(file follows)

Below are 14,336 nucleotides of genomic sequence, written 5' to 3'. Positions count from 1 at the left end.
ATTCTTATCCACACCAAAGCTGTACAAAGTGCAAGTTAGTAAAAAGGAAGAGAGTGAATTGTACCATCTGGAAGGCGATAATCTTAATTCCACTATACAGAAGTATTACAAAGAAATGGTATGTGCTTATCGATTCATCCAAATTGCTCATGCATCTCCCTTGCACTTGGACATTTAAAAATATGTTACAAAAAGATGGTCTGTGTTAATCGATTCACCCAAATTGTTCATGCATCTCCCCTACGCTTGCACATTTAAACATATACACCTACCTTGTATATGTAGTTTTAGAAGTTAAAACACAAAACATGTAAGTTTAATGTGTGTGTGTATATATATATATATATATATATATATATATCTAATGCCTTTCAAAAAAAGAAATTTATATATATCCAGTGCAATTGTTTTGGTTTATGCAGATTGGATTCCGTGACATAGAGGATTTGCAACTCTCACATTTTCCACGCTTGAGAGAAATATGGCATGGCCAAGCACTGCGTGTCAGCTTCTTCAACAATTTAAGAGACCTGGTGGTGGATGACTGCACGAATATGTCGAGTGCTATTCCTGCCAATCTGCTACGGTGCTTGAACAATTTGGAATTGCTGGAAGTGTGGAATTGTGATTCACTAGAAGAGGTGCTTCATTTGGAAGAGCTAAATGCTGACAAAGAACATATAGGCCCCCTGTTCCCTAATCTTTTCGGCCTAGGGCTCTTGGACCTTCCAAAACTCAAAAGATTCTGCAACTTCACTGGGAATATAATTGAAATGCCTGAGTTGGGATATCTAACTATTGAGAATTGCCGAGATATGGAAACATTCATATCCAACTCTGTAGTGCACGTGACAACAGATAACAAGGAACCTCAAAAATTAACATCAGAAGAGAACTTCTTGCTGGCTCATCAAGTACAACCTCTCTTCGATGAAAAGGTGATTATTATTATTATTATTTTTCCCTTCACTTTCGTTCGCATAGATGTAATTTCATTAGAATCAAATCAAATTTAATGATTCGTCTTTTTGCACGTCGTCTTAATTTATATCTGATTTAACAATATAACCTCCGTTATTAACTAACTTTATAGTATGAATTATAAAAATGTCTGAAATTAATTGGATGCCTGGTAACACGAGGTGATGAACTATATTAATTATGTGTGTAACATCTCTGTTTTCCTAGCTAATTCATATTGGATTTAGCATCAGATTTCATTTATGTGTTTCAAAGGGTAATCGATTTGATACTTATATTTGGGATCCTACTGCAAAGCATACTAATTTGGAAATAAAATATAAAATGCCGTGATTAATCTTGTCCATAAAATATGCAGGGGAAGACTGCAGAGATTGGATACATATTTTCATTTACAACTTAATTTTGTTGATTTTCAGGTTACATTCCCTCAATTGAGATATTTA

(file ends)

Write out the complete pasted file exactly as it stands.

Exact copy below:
Below are 14,336 nucleotides of genomic sequence, written 5' to 3'. Positions count from 1 at the left end.
ATTCTTATCCACACCAAAGCTGTACAAAGTGCAAGTTAGTAAAAAGGAAGAGAGTGAATTGTACCATCTGGAAGGCGATAATCTTAATTCCACTATACAGAAGTATTACAAAGAAATGGTATGTGCTTATCGATTCATCCAAATTGCTCATGCATCTCCCTTGCACTTGGACATTTAAAAATATGTTACAAAAAGATGGTCTGTGTTAATCGATTCACCCAAATTGTTCATGCATCTCCCCTACGCTTGCACATTTAAACATATACACCTACCTTGTATATGTAGTTTTAGAAGTTAAAACACAAAACATGTAAGTTTAATGTGTGTGTGTATATATATATATATATATATATATATATATCTAATGCCTTTCAAAAAAAGAAATTTATATATATCCAGTGCAATTGTTTTGGTTTATGCAGATTGGATTCCGTGACATAGAGGATTTGCAACTCTCACATTTTCCACGCTTGAGAGAAATATGGCATGGCCAAGCACTGCGTGTCAGCTTCTTCAACAATTTAAGAGACCTGGTGGTGGATGACTGCACGAATATGTCGAGTGCTATTCCTGCCAATCTGCTACGGTGCTTGAACAATTTGGAATTGCTGGAAGTGTGGAATTGTGATTCACTAGAAGAGGTGCTTCATTTGGAAGAGCTAAATGCTGACAAAGAACATATAGGCCCCCTGTTCCCTAATCTTTTCGGCCTAGGGCTCTTGGACCTTCCAAAACTCAAAAGATTCTGCAACTTCACTGGGAATATAATTGAAATGCCTGAGTTGGGATATCTAACTATTGAGAATTGCCGAGATATGGAAACATTCATATCCAACTCTGTAGTGCACGTGACAACAGATAACAAGGAACCTCAAAAATTAACATCAGAAGAGAACTTCTTGCTGGCTCATCAAGTACAACCTCTCTTCGATGAAAAGGTGATTATTATTATTATTATTTTTCCCTTCACTTTCGTTCGCATAGATGTAATTTCATTAGAATCAAATCAAATTTAATGATTCGTCTTTTTGCACGTCGTCTTAATTTATATCTGATTTAACAATATAACCTCCGTTATTAACTAACTTTATAGTATGAATTATAAAAATGTCTGAAATTAATTGGATGCCTGGTAACACGAGGTGATGAACTATATTAATTATGTGTGTAACATCTCTGTTTTCCTAGCTAATTCATATTGGATTTAGCATCAGATTTCATTTATGTGTTTCAAAGGGTAATCGATTTGATACTTATATTTGGGATCCTACTGCAAAGCATACTAATTTGGAAATAAAATATAAAATGCCGTGATTAATCTTGTCCATAAAATATGCAGGGGAAGACTGCAGAGATTGGATACATATTTTCATTTACAACTTAATTTTGTTGATTTTCAGGTTACATTCCCTCAATTGAGATATTTA